Freedom

What an interesting concept to saturate on and give thanks for, during Advent:  Freedom.  Sometimes we leave this subject to July 4 or even to Easter.  But we do well to remember how true freedom came into the world, through the God-man, and became available to all.  Oh, and by the way, His freedom far surpasses anything and everything else.  It is fact.

In his Thanksgiving Procamation, Abraham Lincoln stated:  “…the country, rejoicing in the consciousness of augmented strength and vigor, is permitted to expect continuance of years with large increase of freedom.”  No doubt a great quote.  Yet, I am reminded of another that seems to go far deeper and have much greater implication and truth.  The Apostle Paul writes:  “It was for freedom that Christ set us free” (see Gal. 5:1).  It was central to His advent: That He (the Son) would set us free, and that we would be free indeed!

We have come off Thanksgiving, we have entered Advent.  I find myself reminded that freedom itself — true, deep, inner freedom — is a genuine blessing that only comes from God.  And it is this freedom that we ought to be grateful to God for.  The Holy Spirit guides and empowers us on this journey, and as He does this “in” us, He sets us free from fear and sin.  What command does Jesus give us?  He says, “Fear not!”  He also says, “Go now, and sin no more.”

The unfortunate aspect of this freedom is that the depth of it goes unnoticed by many.  Today it seems, people fail to realize and recognize that our freedom in Christ has a holy and godly purpose.  Let’s not go with the crowds on this.  Let’s be resolved.

In a superficial way, we can often think that being able to purchase anything we want or indulge in any type of behavior or sin provides real freedom.  But when we survey the truth and discover what true freedom is in Christ, we come to realize that true freedom doesn’t even come into play (or exist) until we, yes we, capitalize on it for service, sacrifice, and sharing.  Augustine said this:  “In His service is perfect freedom.”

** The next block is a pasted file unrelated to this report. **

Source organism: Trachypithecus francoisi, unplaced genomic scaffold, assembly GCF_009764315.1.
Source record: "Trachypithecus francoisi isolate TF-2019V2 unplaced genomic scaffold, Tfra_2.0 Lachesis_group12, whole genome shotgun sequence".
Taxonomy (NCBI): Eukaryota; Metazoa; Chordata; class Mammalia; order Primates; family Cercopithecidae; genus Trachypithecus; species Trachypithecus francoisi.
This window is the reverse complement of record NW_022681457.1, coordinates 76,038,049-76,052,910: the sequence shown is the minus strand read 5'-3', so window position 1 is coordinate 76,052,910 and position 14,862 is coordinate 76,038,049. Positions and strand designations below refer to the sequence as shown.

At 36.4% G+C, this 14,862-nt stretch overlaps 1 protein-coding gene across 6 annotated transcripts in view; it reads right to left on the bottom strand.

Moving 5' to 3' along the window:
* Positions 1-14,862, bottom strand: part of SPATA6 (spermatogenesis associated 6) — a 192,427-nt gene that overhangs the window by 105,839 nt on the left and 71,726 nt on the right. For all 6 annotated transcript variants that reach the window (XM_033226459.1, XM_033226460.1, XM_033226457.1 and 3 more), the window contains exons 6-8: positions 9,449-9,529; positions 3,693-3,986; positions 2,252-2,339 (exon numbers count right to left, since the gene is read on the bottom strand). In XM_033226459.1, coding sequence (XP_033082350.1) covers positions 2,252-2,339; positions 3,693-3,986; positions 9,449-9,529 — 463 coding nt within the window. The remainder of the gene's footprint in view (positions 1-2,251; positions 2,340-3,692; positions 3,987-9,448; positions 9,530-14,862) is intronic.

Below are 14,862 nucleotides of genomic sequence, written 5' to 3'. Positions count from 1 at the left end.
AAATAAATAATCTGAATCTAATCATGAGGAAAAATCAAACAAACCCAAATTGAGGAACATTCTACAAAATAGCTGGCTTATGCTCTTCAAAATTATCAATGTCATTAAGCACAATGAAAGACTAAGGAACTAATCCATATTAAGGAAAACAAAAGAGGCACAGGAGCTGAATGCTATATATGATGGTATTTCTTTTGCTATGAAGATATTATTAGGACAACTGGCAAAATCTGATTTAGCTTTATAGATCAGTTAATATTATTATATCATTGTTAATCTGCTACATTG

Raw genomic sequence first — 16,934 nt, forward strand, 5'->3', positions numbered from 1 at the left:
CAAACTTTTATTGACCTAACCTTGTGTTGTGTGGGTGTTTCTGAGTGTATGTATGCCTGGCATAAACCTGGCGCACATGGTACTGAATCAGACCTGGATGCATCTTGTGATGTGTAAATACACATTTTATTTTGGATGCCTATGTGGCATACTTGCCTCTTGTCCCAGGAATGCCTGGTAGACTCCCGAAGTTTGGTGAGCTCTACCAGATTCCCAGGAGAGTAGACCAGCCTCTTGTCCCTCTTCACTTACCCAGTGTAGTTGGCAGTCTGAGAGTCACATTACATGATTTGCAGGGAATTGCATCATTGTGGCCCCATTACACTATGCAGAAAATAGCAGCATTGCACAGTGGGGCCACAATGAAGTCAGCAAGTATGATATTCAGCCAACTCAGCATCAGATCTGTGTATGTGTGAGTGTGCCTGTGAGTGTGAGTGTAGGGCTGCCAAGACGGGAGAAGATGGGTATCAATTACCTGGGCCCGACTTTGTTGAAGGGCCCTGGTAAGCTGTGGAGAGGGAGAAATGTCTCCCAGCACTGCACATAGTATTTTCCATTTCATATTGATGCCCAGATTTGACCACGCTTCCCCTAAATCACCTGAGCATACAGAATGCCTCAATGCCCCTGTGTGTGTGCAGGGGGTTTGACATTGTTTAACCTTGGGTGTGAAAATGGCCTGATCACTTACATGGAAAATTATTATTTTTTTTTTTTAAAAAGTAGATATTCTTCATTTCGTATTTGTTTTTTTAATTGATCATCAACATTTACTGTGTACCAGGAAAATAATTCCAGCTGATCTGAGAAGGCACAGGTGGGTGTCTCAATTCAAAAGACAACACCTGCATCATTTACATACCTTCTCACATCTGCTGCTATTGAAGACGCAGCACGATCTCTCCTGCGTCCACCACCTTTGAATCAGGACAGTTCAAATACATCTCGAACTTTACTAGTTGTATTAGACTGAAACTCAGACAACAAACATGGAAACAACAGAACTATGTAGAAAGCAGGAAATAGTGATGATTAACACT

But do we honestly think about freedom this way?

Read 1 Timothy 6.  It is the life that is truly life.  It is the freedom that is truly freedom.  He has made it available.

When Christ came to set us free, it began with His Advent.  He didn’t just provide the freedom — He modeled it, He lived it, He taught it, and He completed it.  Therefore, it is something that can be settled, today, right now, for all who will receive Him and believe in Him.  It is His ministry, His work, in us, that eliminates not just the more obvious or visible forms of slavery and imprisonment, such as to some addiction or weakness, but also the falsified freedoms.  The greatest of these lies is the freedom to pursue a life of self focus, indulgence, and ambition.

Threatening our inner freedom now is an epidemic of isolation and narcissism.  Many are in what the classic Christian writer George McDonald called the “dungeon of the self.”   God wants not only to give us freedom but to become our freedom.  It is linked indissolubly with our abiding in Christ and His abiding in us.  He wants us to experience “the glorious freedom of the children of God” (Rom 8:21) and He has made full provision for it.

God earnestly desires to work in us and through us, and as this is accomplished, we come alive to the nature of Christian service.  It isn’t a price to be paid but an opportunity to be seized!  An easy way for this point to become obvious is to reflect on those lives that we honor once they have passed.  At a memorial service, for instance, it would be rare to hear a recitation of one’s academic or professional distinctions but not unusual to hear about someone having been a loving parent, a loyal friend, or a wonderful mentor.  All those in attendance should know that when these praises ring true, they reflect God’s work that was manifested in that person’s life.  For it is the amazing work that God accomplishes through us, and in us, and how it works itself out that is truly memorable.  It makes an impact for all eternity!

This isn’t to deny a place for play, rest, and celebration.  We have freedom for these things in life.  We have freedom to live confidently, affirming that we can draw upon God’s peace (shalom) — a peace only He has; a peace only He can give.  Let us be thankful and yes, humbly grateful in advance for the increased measure of freedom that we experience as we submit to God, as He accomplishes His purposes through us!

What a great perspective as we celebrate Advent.

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pastorpg

A follower of Jesus Christ, the Nazarene.

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